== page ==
If you've ever had a raccoon enter your home through the cat door, it's not an experience you want to repeat. But it doesn't mean you have to get rid of the cat door. You can keep raccoons from going through cat doors, although it might involve installing a different type of pet exit and entrance. If that's not an option, scheduling changes and lighting devices can deter the masked creatures.
The best option for keeping unwanted critters from going through the cat door is installing an electronic door. They aren't cheap, but they do the job. Your cat wears a collar with an electronic disc on it that signals the door to open. If your cat loses his collar, or the disc falls off, he can't open the door. However, unless your raccoon intruder mugs your cat and puts on the collar and disc -- they are smart critters -- he's not getting into your house. (ref 1)
Since raccoons are nocturnal, one way to keep them from coming in through the cat door is by closing the door each night and opening it again in the morning. Of course, you must make sure that all of your cats are in the house, present and accounted for, when you shut or block the cat door. The best way to ensure that kitties show up in the evening is by making that their primary feeding time. If your cat doesn't show up to eat, you've got a bigger problem than possible raccoon entry. (ref 2)
Remove Food Sources
There's one primary reason that a raccoon enters your house via the cat door. He figures -- probably correctly -- that the inside of your home offers fine dining opportunities. Stop raccoons from becoming interested in what's on the other side of the cat door by keeping any sort of food away from either side of the pet entrance. That means not leaving pet food outdoors, and feeding your pets inside as far away from the pet door as possible. Pick up any uneaten pet food inside your house once your animals finish and don't leave human food out in the open. (ref 3)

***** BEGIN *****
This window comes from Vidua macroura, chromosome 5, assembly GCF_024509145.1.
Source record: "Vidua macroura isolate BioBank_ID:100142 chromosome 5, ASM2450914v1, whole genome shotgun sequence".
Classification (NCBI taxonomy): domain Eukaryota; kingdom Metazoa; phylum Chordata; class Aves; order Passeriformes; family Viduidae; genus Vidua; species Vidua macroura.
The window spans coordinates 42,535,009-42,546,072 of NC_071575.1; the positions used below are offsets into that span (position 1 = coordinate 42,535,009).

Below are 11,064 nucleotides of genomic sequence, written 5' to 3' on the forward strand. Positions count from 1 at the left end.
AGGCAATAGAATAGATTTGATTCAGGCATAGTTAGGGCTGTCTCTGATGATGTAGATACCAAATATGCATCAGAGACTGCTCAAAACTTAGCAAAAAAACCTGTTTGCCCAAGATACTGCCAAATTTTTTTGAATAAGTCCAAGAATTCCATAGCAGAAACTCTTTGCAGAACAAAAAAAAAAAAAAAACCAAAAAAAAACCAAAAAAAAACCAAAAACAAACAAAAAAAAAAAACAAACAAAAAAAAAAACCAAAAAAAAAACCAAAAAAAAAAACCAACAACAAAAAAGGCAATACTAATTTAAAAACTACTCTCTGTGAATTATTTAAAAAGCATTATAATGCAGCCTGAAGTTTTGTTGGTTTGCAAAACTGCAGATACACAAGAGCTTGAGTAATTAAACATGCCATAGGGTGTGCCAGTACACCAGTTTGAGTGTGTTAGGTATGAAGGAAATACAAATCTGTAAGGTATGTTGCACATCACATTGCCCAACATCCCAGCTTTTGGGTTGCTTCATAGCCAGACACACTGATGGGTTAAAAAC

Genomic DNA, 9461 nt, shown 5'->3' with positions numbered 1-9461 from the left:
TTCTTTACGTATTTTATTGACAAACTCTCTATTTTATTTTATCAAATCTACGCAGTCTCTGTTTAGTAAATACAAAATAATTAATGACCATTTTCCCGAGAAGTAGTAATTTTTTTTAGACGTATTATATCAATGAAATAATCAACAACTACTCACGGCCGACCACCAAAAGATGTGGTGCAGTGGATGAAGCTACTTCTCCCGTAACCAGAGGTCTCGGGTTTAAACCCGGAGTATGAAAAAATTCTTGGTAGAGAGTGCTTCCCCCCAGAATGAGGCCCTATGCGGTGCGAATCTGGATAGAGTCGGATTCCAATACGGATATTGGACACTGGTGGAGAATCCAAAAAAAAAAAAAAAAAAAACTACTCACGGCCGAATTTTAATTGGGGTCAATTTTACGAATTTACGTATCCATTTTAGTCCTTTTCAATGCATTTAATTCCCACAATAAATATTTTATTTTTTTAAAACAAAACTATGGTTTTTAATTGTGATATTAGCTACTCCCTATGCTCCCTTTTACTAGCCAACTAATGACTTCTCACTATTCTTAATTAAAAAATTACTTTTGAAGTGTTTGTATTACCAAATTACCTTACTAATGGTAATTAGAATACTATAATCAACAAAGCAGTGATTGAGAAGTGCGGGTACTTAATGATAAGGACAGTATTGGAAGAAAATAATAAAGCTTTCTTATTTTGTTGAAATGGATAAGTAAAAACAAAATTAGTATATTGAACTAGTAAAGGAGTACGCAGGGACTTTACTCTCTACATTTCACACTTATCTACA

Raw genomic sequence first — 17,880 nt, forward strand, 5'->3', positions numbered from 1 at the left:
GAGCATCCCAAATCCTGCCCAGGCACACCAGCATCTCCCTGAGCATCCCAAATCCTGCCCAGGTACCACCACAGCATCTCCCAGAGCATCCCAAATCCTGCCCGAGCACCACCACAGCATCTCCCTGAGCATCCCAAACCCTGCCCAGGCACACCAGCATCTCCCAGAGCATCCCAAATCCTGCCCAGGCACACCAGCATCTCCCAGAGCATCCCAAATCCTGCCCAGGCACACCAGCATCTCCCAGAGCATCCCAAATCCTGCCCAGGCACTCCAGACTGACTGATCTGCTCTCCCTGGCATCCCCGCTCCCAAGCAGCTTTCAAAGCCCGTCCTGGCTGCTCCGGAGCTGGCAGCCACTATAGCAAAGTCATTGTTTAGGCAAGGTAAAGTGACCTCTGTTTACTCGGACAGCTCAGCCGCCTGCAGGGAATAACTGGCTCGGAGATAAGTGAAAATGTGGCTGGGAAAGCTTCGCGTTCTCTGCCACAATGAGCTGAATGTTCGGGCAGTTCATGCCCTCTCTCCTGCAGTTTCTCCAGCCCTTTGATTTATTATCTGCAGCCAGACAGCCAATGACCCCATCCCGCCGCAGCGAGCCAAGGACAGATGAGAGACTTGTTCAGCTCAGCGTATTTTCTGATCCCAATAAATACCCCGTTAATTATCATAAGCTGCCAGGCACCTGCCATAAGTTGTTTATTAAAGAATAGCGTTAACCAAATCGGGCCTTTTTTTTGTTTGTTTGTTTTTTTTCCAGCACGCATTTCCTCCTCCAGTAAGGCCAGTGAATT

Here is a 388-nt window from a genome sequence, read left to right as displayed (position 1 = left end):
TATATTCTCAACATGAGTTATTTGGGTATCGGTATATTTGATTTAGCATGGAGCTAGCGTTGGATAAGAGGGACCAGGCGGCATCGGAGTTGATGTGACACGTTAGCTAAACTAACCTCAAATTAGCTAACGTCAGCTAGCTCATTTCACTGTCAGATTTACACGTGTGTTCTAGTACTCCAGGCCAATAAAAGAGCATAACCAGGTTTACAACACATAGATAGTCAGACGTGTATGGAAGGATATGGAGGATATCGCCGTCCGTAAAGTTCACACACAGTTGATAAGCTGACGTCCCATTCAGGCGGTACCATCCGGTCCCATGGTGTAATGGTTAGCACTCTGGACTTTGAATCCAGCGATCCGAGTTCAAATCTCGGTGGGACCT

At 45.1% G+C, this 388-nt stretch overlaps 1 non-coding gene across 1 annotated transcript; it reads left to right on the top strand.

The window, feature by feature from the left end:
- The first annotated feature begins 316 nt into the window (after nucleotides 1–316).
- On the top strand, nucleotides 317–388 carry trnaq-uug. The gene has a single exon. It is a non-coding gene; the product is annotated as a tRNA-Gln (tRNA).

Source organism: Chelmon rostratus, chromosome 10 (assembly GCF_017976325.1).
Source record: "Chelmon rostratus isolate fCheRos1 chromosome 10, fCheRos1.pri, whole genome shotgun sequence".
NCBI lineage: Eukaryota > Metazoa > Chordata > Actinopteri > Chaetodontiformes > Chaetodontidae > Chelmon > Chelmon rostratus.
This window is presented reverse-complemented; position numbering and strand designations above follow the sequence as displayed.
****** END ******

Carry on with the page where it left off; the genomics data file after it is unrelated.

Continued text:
Other Raccoon Deterrents
Try installing motion detectors above your pet door, so that a light goes on when a raccoon -- or other animal -- is in the vicinity. If it doesn't affect your sleep, leave a radio turned on low near the pet door at night, tuned to a talk station. The sound of human voices could make a raccoon think twice about entering, but shouldn't bother your cats. You also can place a raccoon repellent outside of the door every evening if the cats are inside. Liberally sprinkling cayenne pepper should do the trick. Another option is installing a motion-activated sprinkler designed to repel wildlife. Just remember to disconnect it in the morning before letting the cats out. (ref 3)
Jane Meggitt has been a writer for more than 20 years. In addition to reporting for a major newspaper chain, she has been published in "Horse News," "Suburban Classic," "Hoof Beats," "Equine Journal" and other publications. She has a Bachelor of Arts in English from New York University and an Associate of Arts from the American Academy of Dramatics Arts, New York City.